President Bush’s selection of Gen. Michael Hayden to replace CIA Director Porter Goss has stirred controversy even among Republicans, but the choice may be more savvy than politically risky.
From 1999-2005, Hayden headed up the National Security Agency, and much of the opposition to his nomination will likely come from critics of the NSA’s secret surveillance program, which targeted communications between known terrorists overseas and persons in the United States.
When The New York Times revealed the existence of the program several months ago, Democrats — and a handful of Republicans — were quick to question the president’s authority to order such intercepts without first obtaining search warrants from a special federal court, the Foreign Intelligence Surveillance Act (FISA) court. The most outspoken critics suggested impeachment might be justified by the president’s action. But the furor has largely died down, and re-focusing on the issue might actually help the president, not hurt him.
From the beginning, the public seemed unconvinced that the warrantless eavesdropping was a gross violation of civil liberties. Most Americans, who clamored for better intelligence in the wake of the 9/11 attacks, didn’t buy arguments that the president had no authority in wartime to listen in on conversations or intercept e-mails between known terrorists and their agents in the U.S. without seeking permission from a FISA court. But some members of Congress have pushed ahead to try to rein in the program nonetheless.
Last month, Democrats in the House failed to attach amendments to the 2007 Intelligence Authorization bill to restrict the NSA program. And Senate Judiciary Committee Chairman Arlen Specter, R-Pa., continues to push for more operational details on the program. He has held four hearings so far and, on Sunday, warned that he might use confirmation hearings as “leverage” to get more information.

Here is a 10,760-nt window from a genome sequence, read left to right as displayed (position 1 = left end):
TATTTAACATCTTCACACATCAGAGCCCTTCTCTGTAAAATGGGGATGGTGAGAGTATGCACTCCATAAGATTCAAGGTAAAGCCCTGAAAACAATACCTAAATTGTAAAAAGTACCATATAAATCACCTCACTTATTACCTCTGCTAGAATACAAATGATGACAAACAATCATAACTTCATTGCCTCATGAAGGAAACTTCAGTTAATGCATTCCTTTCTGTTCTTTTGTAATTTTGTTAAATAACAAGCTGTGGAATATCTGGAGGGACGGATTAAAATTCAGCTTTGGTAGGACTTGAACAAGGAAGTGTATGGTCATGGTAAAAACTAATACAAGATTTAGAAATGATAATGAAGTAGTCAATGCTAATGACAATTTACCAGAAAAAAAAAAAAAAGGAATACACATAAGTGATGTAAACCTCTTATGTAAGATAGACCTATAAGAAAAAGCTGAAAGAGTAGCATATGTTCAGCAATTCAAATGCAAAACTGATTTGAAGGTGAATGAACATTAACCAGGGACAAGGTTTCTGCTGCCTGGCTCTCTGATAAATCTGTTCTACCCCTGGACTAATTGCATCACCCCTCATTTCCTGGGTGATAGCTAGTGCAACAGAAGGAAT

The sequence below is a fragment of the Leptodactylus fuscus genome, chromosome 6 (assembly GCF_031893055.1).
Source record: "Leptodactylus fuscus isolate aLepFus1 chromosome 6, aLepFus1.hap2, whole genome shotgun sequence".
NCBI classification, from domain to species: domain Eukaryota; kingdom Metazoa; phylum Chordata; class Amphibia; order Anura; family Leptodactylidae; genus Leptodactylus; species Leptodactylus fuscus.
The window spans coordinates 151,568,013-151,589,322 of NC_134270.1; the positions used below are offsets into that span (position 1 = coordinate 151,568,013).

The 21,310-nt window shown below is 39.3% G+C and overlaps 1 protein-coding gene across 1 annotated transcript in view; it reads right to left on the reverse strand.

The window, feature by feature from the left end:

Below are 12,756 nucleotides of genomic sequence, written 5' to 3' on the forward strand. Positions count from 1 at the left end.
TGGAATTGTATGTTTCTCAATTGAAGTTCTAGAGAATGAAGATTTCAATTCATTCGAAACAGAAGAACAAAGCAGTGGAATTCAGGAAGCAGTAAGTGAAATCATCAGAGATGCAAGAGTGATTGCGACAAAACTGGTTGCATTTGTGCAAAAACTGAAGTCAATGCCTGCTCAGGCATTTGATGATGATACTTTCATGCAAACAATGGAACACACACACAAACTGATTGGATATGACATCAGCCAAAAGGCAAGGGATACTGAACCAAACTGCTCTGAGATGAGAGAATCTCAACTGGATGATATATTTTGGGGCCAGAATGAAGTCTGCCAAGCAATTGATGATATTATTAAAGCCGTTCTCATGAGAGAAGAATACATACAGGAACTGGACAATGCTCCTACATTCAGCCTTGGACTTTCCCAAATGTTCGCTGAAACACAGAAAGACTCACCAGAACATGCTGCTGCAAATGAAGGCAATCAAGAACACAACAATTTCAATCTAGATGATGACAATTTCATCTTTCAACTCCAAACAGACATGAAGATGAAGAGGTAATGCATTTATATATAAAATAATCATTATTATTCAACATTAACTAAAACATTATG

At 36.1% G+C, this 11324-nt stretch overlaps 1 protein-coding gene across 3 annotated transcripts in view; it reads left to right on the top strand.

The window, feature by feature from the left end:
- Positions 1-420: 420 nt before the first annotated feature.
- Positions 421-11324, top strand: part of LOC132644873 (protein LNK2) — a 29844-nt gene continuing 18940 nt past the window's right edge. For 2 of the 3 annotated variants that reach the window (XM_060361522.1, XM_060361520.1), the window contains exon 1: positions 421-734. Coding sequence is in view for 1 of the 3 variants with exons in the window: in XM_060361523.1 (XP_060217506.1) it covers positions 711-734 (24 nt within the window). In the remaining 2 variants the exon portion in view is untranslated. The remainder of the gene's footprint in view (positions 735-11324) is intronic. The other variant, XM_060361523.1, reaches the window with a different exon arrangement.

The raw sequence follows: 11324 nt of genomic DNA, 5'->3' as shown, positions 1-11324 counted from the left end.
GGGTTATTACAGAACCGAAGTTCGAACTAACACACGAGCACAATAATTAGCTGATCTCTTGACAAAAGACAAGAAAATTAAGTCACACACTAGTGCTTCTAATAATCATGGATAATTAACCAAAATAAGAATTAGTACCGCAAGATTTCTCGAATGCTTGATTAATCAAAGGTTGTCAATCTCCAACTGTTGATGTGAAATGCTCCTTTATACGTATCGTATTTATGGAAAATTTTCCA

Specter told The Washington Post that “this gives us an opportunity to ask these questions and insist on some answers if the Senate is of a mind to deny confirmation,” but the White House doesn’t seem especially worried.
Hayden has been the administration’s point man in explaining the necessity of the program. Since he’s not an attorney, no one expected him to make the legal arguments for the president’s inherent or explicit authority to order surveillance without first obtaining warrants — a more difficult job that fell to Attorney General Alberto Gonzales.
For the most part, the legal issues were debated more on the opinion pages of the newspaper than they were around kitchen tables, where the reflexive attitude was, maybe if we’d been doing this all along, 9/11 might not have happened. Confirmation hearings won’t change that dynamic. Hayden will still be speaking of the necessity and effectiveness of the program and can’t be expected to answer arcane legal arguments about presidential authority.
Even though the president’s poll numbers continue to slip, with USA Today’s most recent survey showing him at only 31 percent approval, the one area in which Bush continues to show strength is fighting terrorism. In the USA Today/Gallup poll taken April 28-30, Americans were almost evenly split on whether the president was doing a decent job on terrorism. With congressional elections just months away — and prospects for the GOP not looking particularly cheery — the White House should be trying to play to its strengths, and Gen. Hayden’s nomination does just that.
Of course it would be good if Congress fulfilled its obligation to advise and consent by actually voting based on the nominee’s qualifications for the job. But in a bitterly partisan Congress, and among an equally divided public, merit doesn’t carry the weight it should. It’s all about politics.
In this instance, however, the politics line up favorably for the president. Gen. Hayden is likely to get a tough grilling, but the Democrats have shown no stomach for a real fight on the NSA program, and the Republicans can hardly lead the charge against an extraordinarily well-qualified presidential pick. The general may have to give up his stars to take the job, despite ample precedent for an active-duty military head of intelligence, but the president will win the day.